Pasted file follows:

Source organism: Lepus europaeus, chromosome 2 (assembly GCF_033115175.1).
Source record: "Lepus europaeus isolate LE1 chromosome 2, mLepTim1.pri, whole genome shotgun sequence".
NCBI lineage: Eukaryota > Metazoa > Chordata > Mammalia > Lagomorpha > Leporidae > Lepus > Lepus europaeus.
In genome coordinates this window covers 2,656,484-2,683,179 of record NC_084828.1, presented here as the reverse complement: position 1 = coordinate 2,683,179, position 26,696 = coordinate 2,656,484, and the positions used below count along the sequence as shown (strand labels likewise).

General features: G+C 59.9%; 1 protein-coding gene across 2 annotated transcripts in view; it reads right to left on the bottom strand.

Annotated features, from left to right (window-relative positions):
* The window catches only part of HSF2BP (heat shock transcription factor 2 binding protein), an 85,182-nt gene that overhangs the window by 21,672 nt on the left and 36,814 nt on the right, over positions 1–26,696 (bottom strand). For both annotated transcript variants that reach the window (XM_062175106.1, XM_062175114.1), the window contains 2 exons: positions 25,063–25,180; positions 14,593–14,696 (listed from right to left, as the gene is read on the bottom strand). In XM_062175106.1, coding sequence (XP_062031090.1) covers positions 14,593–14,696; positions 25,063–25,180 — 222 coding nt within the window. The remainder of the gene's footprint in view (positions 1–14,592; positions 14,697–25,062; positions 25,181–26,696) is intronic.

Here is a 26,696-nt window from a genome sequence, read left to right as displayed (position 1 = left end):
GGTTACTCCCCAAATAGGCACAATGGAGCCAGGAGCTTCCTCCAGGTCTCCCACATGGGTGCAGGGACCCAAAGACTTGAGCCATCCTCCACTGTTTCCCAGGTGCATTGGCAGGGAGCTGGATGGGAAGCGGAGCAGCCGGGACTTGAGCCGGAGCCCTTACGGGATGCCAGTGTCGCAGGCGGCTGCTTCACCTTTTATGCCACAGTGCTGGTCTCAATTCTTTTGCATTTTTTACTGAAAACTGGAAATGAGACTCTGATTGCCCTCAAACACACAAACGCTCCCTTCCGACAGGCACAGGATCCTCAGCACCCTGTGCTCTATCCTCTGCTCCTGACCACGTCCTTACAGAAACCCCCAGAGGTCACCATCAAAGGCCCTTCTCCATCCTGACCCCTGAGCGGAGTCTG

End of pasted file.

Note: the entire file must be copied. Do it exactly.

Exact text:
Source organism: Lepus europaeus, chromosome 2 (assembly GCF_033115175.1).
Source record: "Lepus europaeus isolate LE1 chromosome 2, mLepTim1.pri, whole genome shotgun sequence".
NCBI lineage: Eukaryota > Metazoa > Chordata > Mammalia > Lagomorpha > Leporidae > Lepus > Lepus europaeus.
In genome coordinates this window covers 2,656,484-2,683,179 of record NC_084828.1, presented here as the reverse complement: position 1 = coordinate 2,683,179, position 26,696 = coordinate 2,656,484, and the positions used below count along the sequence as shown (strand labels likewise).

General features: G+C 59.9%; 1 protein-coding gene across 2 annotated transcripts in view; it reads right to left on the bottom strand.

Annotated features, from left to right (window-relative positions):
* The window catches only part of HSF2BP (heat shock transcription factor 2 binding protein), an 85,182-nt gene that overhangs the window by 21,672 nt on the left and 36,814 nt on the right, over positions 1–26,696 (bottom strand). For both annotated transcript variants that reach the window (XM_062175106.1, XM_062175114.1), the window contains 2 exons: positions 25,063–25,180; positions 14,593–14,696 (listed from right to left, as the gene is read on the bottom strand). In XM_062175106.1, coding sequence (XP_062031090.1) covers positions 14,593–14,696; positions 25,063–25,180 — 222 coding nt within the window. The remainder of the gene's footprint in view (positions 1–14,592; positions 14,697–25,062; positions 25,181–26,696) is intronic.

Here is a 26,696-nt window from a genome sequence, read left to right as displayed (position 1 = left end):
GGTTACTCCCCAAATAGGCACAATGGAGCCAGGAGCTTCCTCCAGGTCTCCCACATGGGTGCAGGGACCCAAAGACTTGAGCCATCCTCCACTGTTTCCCAGGTGCATTGGCAGGGAGCTGGATGGGAAGCGGAGCAGCCGGGACTTGAGCCGGAGCCCTTACGGGATGCCAGTGTCGCAGGCGGCTGCTTCACCTTTTATGCCACAGTGCTGGTCTCAATTCTTTTGCATTTTTTACTGAAAACTGGAAATGAGACTCTGATTGCCCTCAAACACACAAACGCTCCCTTCCGACAGGCACAGGATCCTCAGCACCCTGTGCTCTATCCTCTGCTCCTGACCACGTCCTTACAGAAACCCCCAGAGGTCACCATCAAAGGCCCTTCTCCATCCTGACCCCTGAGCGGAGTCTG